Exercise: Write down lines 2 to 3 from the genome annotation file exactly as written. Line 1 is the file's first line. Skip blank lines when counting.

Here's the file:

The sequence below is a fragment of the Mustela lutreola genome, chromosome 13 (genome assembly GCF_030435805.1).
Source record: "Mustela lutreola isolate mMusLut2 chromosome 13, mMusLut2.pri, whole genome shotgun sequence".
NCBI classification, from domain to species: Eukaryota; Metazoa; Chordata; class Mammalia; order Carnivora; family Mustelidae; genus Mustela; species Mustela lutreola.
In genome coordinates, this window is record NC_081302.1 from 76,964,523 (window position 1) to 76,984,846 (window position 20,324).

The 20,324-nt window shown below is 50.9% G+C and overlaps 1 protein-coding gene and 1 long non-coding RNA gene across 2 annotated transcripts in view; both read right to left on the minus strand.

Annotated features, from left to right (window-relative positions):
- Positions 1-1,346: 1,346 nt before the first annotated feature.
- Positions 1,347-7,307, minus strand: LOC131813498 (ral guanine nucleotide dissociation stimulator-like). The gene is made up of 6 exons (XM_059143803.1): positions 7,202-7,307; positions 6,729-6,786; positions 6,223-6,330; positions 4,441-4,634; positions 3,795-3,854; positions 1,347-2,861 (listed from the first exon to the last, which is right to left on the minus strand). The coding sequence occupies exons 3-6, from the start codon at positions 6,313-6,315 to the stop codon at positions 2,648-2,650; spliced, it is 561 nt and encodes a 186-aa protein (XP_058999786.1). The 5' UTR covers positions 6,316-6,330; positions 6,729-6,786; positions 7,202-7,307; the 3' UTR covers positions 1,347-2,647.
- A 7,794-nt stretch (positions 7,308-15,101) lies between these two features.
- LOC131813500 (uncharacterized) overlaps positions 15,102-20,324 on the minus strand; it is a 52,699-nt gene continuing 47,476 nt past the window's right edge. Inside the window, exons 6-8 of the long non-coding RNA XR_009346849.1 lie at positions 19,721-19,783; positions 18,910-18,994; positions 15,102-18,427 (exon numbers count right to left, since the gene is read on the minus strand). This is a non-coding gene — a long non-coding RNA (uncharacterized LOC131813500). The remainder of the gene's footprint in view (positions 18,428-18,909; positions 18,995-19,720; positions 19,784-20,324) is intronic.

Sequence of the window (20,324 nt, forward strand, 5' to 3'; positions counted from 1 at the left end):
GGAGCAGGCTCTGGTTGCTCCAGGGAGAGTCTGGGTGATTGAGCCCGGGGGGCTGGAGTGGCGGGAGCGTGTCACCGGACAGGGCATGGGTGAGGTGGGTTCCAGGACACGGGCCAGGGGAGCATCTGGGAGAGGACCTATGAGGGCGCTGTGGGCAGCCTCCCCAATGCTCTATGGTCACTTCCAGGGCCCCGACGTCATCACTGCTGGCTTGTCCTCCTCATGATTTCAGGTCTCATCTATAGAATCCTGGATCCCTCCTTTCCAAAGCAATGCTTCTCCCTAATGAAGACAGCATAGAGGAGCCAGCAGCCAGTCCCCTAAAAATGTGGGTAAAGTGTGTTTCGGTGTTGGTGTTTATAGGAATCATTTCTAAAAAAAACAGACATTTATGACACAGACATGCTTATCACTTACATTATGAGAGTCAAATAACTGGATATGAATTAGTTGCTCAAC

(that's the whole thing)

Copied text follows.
Source record: "Mustela lutreola isolate mMusLut2 chromosome 13, mMusLut2.pri, whole genome shotgun sequence".
NCBI classification, from domain to species: Eukaryota; Metazoa; Chordata; class Mammalia; order Carnivora; family Mustelidae; genus Mustela; species Mustela lutreola.